Benjamin: Simon Amstell’s dry depiction of the London art scene

Review: Fans of Amstell’s previous work will find plenty to savour in his latest film

Phénix Brossard and Colin Morgan in Benjamin

Film Title: Benjamin

Director: Simon Amstell

Starring: Colin Morgan, Anna Chancellor, Phenix Brossard, Jessica Raine, Joel Fry

Genre: Drama

Running Time: 85 min

Fri, Mar 15, 2019, 05:00

   

Benjamin (Colin Morgan) is an anxious young film-maker hoping that his second feature will be as successful as his Bafta-winning first. “Ideally, I’d have made that film,” he says of his debut, “and died”.

His producer Tessa (Anna Chancellor) consoles him with the notion that audience reactions aren’t important, as everybody who sees his film is going to die at some point anyway. Benjamin has friends, notably a depressed comedian (Joel Fry), but there’s a sadness about him that manifests in late-night ice-cream and Oreo binges.

When he meets the enigmatic young French musician Noah (Phénix Brossard), it’s an unimaginably cringe-making encounter. (“That was horrible,” hisses a friend). Several missed social cues, some porridge, and a quantity of magic mushrooms later, and Benjamin, whose film concerns his own inability to love, is smitten. But will his insecurities sabotage the blossoming romance?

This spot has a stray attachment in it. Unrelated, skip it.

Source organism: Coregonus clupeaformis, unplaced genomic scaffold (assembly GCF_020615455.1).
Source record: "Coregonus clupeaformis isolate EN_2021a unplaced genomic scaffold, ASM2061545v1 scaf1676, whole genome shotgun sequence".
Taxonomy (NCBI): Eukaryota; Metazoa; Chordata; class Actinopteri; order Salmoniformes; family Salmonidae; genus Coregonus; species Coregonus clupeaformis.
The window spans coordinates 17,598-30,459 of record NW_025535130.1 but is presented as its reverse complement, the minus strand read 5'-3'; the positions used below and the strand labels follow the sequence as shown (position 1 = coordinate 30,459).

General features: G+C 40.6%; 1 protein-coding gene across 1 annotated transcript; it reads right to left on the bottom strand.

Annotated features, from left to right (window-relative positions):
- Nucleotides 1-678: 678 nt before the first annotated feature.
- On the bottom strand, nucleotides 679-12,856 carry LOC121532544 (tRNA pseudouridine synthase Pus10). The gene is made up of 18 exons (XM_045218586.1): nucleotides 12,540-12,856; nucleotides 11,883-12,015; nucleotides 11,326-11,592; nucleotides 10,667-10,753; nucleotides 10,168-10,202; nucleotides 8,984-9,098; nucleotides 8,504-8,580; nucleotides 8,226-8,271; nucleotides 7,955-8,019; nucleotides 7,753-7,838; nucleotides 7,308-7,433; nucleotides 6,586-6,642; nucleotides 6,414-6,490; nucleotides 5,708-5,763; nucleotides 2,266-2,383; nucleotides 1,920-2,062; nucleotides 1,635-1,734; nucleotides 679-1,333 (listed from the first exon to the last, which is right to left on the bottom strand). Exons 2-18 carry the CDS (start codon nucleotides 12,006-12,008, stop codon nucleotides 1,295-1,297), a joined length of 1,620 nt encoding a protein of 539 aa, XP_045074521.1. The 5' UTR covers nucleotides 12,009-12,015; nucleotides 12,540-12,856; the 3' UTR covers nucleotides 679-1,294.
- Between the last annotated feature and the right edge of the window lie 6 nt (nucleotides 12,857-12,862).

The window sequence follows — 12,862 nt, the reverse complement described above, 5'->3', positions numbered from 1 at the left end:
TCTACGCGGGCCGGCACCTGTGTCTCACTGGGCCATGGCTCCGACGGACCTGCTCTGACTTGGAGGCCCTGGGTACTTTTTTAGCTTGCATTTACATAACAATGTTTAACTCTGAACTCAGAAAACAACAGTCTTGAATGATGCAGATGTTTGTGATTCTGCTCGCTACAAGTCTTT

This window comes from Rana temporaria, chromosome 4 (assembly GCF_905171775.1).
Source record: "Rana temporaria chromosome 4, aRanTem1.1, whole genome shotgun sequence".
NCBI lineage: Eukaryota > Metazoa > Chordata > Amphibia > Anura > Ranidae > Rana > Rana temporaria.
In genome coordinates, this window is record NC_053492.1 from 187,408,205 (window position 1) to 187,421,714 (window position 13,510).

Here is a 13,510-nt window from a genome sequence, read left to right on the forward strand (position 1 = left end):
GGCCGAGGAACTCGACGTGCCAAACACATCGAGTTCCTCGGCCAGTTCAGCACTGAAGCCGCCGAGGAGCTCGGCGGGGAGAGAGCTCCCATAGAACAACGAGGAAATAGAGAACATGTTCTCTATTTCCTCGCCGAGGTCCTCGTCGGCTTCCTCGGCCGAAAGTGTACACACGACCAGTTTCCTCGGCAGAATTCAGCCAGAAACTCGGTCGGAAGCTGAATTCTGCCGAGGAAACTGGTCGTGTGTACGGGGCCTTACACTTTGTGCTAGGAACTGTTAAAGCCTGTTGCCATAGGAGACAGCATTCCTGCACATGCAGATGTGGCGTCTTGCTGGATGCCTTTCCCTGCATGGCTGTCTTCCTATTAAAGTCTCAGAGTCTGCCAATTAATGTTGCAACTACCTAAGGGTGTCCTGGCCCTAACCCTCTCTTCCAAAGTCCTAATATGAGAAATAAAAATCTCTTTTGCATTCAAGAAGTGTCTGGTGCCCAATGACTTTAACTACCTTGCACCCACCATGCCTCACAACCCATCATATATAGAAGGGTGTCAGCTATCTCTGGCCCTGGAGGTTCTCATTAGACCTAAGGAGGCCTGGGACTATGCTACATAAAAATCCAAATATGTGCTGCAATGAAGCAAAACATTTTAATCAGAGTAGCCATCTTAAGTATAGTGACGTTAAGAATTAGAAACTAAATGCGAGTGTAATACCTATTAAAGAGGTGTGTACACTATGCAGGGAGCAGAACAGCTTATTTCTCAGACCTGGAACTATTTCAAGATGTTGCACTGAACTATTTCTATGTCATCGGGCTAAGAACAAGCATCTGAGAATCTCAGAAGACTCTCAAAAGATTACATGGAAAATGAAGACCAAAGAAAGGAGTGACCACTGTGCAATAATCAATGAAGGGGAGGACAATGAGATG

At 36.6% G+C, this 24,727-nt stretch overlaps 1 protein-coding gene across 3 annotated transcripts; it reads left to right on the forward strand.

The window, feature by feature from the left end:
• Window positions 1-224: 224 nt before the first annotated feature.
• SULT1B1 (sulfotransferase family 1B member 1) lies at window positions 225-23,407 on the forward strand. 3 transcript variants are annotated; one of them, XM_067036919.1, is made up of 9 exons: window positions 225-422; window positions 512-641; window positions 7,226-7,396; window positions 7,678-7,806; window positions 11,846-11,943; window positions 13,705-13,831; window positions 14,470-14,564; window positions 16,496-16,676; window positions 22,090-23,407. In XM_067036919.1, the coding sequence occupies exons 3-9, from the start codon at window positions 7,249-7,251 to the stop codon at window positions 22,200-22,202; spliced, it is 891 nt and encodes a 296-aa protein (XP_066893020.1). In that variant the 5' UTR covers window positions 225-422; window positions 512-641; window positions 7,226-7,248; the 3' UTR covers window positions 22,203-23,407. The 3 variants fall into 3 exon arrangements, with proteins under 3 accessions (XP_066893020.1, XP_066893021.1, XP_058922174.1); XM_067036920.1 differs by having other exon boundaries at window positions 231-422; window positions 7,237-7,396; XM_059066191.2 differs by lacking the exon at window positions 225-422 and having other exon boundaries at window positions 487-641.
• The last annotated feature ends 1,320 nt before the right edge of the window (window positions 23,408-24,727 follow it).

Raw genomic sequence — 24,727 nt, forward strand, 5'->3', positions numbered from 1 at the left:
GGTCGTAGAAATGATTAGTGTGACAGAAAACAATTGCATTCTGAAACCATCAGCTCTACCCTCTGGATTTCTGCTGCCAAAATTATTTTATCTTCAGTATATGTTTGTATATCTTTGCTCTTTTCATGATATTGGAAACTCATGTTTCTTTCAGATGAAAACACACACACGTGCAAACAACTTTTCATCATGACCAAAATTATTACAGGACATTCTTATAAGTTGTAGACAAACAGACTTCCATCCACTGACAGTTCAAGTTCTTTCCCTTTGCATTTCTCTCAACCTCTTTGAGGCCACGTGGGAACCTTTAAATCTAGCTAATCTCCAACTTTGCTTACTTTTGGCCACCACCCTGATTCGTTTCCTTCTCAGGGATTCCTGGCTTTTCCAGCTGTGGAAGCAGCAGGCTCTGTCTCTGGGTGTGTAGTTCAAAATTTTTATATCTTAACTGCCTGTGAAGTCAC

Simon Amstell first came to prominence as the prickly provocateur helmer of Pop World and Never Mind the Buzzcocks, the music-themed quiz show that saw him tease Ordinary Boys’ Preston into storming off the set.

He has subsequently crafted fine stand-up sets from mining his own struggles with depression and crippling anxieties. Fans of those routines or of Amstell’s quasi-autobiographical TV sitcom, Grandma’s House, will find plenty to savour in Benjamin.

The earlier, goading Amstell is still evident in the film’s dry depiction of the contemporary London art scene. Meet Harry (Jack Rowan) a pretentious, promiscuous actor, who “paints his feelings”. See the paper folding installation.

Under the satire, there’s an authentic sense of emotional uncertainty. Director of photography David Pimm provides an equally authentic London backdrop. Colin Morgan, who is best known for his work in Merlin, is a brilliantly quivering mess who charms, even as he blurts out the wrong thing to say.  

Opens March 15th.